The Balkans by Mark Mazower
A Short History (Modern Library Chronicles)

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Throughout history, the Balkans have been a crossroads, a zone of endless military, cultural and economic mixing and clashing between Europe and Asia, Christianity and Islam, Catholicism and Orthodoxy. Subject to violent shifts of borders, rulers and belief systems at the hands of the world's great empires--from the Byzantine to the Habsburg and Ottoman--the Balkans are often called Europe's tinderbox and a seething cauldron of ethnic and religious resentments.
Much has been made of the Balkans' deeply rooted enmities. The recent destruction of the former Yugoslavia was widely ascribed to millennial hatreds frozen by the Cold War and unleashed with the fall of communism. In this brilliant account, acclaimed historian Mark Mazower argues that such a view is a dangerously unbalanced fantasy. A landmark reassessment, The Balkans rescues the region's history from the various ideological camps that have held it hostage for their own ends, not least the need to justify nonintervention. The heart of the book deals with events from the emergence of the
nation-state onward. With searing eloquence, Mazower demonstrates that of all the gifts bequeathed to the region by modernity, the most dubious has been the ideological weapon of romantic nationalism that has been used again and again by the power hungry as an acid to dissolve the bonds of centuries of peaceful coexistence. The Balkans is a magnificent depiction of a vitally important region, its history and its prospects.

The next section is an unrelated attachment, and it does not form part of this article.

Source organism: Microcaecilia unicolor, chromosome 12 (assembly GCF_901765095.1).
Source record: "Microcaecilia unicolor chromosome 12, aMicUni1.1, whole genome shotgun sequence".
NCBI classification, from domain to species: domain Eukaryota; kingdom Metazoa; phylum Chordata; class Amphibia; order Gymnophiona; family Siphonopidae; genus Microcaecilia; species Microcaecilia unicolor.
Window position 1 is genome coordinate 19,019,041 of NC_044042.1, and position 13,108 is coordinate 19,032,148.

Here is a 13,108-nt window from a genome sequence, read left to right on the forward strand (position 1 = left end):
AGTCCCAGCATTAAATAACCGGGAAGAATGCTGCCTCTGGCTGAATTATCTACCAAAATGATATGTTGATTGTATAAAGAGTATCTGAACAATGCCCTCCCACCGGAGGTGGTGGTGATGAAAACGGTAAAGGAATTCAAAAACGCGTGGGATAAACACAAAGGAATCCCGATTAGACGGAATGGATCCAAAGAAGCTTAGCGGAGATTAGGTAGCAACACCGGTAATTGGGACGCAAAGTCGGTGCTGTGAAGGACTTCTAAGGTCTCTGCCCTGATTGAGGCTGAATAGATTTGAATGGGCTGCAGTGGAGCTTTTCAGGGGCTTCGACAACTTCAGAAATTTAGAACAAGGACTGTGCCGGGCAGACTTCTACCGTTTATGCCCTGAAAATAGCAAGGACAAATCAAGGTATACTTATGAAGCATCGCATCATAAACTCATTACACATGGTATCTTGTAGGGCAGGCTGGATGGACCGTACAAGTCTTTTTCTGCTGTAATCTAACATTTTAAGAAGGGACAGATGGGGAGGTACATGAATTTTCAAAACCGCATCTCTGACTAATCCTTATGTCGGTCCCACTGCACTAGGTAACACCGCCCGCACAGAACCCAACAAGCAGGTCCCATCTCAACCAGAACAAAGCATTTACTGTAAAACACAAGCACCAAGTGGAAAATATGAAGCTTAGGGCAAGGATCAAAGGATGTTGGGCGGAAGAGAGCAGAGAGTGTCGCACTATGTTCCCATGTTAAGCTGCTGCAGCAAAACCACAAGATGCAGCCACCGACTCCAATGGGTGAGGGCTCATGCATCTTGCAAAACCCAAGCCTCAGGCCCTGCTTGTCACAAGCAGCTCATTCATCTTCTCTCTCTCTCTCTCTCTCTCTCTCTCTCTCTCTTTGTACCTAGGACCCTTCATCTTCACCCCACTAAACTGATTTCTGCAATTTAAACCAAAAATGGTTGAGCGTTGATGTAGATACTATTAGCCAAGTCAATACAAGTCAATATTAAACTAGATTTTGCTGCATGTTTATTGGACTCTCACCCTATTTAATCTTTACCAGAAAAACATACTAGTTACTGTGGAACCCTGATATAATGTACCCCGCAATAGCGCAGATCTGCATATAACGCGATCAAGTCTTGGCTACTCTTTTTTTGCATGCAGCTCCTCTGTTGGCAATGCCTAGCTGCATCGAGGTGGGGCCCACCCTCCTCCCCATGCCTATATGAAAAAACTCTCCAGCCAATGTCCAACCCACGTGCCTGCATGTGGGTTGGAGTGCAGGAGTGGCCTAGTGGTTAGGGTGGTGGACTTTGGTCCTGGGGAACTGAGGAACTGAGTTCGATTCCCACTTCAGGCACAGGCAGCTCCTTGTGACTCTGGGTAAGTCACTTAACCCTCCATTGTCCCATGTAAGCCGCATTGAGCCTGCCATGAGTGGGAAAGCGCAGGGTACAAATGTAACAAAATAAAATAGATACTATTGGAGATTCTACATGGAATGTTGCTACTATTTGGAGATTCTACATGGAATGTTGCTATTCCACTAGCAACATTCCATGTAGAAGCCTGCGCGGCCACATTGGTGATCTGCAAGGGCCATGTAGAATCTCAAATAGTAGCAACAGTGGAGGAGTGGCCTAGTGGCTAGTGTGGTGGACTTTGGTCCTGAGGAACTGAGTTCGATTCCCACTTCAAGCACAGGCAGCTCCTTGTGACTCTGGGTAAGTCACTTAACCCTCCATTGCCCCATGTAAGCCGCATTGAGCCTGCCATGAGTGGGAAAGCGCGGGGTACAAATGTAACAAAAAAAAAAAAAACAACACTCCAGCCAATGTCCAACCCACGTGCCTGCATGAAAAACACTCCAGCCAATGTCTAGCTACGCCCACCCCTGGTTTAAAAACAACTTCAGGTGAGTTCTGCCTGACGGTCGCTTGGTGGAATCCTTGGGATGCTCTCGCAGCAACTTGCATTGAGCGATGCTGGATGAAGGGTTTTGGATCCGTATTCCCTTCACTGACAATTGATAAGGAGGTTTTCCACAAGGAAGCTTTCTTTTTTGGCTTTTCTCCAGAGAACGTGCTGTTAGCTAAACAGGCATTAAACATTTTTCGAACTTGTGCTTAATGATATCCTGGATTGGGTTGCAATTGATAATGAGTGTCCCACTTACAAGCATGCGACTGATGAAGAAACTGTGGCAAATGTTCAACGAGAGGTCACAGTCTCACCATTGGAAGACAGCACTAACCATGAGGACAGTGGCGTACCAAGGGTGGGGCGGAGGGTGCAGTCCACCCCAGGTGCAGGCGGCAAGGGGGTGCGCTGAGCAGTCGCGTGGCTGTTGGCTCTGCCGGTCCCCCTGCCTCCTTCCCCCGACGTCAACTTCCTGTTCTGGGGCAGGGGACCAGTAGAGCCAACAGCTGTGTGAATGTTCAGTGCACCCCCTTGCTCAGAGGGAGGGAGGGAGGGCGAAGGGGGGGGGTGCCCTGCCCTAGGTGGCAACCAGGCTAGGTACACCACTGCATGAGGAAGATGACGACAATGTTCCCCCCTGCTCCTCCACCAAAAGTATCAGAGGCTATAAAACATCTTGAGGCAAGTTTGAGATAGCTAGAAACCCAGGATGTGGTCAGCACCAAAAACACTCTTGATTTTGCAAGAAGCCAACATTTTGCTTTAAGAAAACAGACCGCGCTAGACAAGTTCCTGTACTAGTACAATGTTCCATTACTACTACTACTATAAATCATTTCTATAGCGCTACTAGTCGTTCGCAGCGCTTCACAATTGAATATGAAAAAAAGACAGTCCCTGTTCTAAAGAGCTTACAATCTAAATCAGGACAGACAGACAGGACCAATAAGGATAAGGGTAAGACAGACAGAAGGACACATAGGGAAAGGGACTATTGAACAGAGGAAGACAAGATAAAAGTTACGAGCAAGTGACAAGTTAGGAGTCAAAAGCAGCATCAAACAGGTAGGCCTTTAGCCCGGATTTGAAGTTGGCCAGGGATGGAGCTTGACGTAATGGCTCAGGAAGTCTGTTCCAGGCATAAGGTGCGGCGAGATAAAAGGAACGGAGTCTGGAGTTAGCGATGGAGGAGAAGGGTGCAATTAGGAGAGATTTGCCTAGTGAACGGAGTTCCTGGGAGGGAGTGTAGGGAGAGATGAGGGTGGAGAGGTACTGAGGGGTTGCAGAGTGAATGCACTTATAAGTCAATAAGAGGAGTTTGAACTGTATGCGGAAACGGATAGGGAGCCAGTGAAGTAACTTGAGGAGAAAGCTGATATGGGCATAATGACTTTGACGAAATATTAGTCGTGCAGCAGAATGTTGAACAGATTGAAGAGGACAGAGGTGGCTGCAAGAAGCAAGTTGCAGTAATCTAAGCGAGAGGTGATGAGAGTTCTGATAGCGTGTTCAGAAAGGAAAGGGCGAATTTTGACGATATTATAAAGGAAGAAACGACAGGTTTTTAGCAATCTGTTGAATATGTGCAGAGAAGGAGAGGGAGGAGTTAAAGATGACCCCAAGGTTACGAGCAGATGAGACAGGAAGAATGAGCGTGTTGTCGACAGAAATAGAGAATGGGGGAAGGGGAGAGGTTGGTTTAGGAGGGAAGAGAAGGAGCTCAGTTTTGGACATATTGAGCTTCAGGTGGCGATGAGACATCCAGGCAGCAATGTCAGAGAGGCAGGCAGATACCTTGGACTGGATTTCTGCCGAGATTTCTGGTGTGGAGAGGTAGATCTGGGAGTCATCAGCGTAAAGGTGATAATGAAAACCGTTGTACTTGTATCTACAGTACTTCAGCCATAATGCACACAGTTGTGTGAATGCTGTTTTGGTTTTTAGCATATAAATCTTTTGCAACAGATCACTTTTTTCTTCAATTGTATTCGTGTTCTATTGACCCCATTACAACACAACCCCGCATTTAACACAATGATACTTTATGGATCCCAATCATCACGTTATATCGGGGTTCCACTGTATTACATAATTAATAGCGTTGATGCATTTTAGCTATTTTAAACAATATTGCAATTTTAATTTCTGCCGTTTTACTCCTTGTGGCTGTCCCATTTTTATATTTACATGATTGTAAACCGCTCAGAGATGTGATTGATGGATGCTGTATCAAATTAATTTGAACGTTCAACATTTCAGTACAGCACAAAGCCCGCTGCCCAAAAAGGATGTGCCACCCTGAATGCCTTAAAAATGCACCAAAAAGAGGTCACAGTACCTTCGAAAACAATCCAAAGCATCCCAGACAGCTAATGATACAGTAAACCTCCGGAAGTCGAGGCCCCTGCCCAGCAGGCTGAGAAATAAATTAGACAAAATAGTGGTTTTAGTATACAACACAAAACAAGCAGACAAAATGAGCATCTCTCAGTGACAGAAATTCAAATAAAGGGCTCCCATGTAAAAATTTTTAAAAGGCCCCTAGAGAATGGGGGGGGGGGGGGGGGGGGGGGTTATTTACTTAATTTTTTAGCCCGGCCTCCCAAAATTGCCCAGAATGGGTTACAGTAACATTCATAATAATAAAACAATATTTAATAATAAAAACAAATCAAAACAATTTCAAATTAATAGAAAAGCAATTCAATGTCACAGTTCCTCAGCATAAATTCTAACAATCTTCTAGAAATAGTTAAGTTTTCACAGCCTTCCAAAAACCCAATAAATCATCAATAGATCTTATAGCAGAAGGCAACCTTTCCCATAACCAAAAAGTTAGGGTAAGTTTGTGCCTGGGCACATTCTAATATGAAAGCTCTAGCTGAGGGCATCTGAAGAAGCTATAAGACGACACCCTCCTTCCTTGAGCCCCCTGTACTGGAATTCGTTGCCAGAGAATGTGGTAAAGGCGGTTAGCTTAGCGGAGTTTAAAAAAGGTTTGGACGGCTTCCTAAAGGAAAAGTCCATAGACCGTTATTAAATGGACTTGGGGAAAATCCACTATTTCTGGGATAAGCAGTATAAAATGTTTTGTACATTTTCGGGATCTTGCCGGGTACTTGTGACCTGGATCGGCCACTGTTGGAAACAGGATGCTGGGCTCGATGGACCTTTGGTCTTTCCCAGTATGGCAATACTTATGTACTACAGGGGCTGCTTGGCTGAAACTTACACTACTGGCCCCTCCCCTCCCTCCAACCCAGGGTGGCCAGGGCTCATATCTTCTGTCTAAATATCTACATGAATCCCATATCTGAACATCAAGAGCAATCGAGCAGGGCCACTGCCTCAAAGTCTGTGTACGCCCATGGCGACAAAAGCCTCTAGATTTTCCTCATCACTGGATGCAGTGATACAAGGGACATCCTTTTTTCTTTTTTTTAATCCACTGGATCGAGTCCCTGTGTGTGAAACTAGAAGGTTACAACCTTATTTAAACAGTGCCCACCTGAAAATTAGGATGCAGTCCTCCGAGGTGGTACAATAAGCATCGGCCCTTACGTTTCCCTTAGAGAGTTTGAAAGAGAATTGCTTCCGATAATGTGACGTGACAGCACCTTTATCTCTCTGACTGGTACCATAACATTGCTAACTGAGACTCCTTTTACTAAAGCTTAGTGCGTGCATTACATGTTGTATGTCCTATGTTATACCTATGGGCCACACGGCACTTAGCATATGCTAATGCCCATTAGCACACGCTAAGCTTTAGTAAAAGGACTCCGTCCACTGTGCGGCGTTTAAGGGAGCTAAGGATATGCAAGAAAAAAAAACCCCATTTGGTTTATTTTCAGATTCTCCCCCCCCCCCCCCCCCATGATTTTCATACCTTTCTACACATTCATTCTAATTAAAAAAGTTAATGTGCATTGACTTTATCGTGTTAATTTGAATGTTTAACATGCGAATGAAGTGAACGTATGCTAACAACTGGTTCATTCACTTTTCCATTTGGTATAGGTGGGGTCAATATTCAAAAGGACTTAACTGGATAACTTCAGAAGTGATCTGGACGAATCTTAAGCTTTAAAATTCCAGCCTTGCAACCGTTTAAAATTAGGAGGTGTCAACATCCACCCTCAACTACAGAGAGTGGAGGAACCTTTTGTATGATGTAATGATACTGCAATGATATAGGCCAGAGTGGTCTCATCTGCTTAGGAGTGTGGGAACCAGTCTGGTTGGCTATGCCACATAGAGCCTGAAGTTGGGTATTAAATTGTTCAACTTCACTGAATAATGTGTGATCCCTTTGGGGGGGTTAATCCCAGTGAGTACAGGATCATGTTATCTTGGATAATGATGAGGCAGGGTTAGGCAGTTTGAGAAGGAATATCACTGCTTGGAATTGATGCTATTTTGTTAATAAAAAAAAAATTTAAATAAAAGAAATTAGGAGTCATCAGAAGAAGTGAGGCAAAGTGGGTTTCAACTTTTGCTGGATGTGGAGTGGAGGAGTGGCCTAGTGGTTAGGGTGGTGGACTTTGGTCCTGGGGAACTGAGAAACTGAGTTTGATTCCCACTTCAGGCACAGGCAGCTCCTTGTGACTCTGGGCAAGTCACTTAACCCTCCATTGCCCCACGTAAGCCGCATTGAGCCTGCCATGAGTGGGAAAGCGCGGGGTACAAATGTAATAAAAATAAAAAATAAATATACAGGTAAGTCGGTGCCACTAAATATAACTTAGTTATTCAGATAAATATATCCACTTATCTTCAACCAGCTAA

From the Hardcover edition.

About Mark Mazower

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MARK MAZOWER is the Ira D. Wallach Professor of History at Columbia University. He is the author of Hitler's Greece: The Experience of Occupation, 1941-44, Dark Continent: Europe's Twentieth Century, The Balkans: A Short History (which won the Wolfson Prize for History), Salonica: City of Ghosts (which won both the Duff Cooper Prize and the Runciman Award), and Hitler's Empire: Nazi Rule in Occupied Europe. He has also taught at Birkbeck College, University of London, Sussex University and Princeton. He lives in New York.
Published December 18, 2007 by Modern Library. 240 pages
Genres: History, Travel, Political & Social Sciences. Non-fiction

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The author begins with a discussion of the geography, noting that mountains “have made commerce within the region more expensive and complicated the process of political unification” and showing that even the rivers are not suitable for commerce or communication.

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Publishers Weekly

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The Balkan wars of the 1990sDwhich Mazower persuasively calls a civil warDreinforced the meaning of the word Balkan: the meaning that has little to do with geography or even ideology, yet everythi

Oct 30 2000 | Read Full Review of The Balkans: A Short History ...

Publishers Weekly

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The main challenge of this work is to denounce this one-dimensional Western stereotype and to approach the crisis of the Balkan lands ""without seeing them refracted through the prism of `the Balkans.'"" Mazower, professor of history at Princeton and author of Dark Continent: Europe's Twentieth C...

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The New York Review of Books

The Balkans: Nationalism, War and the Great Powers, 1804–1999.

Jan 11 2001 | Read Full Review of The Balkans: A Short History ...

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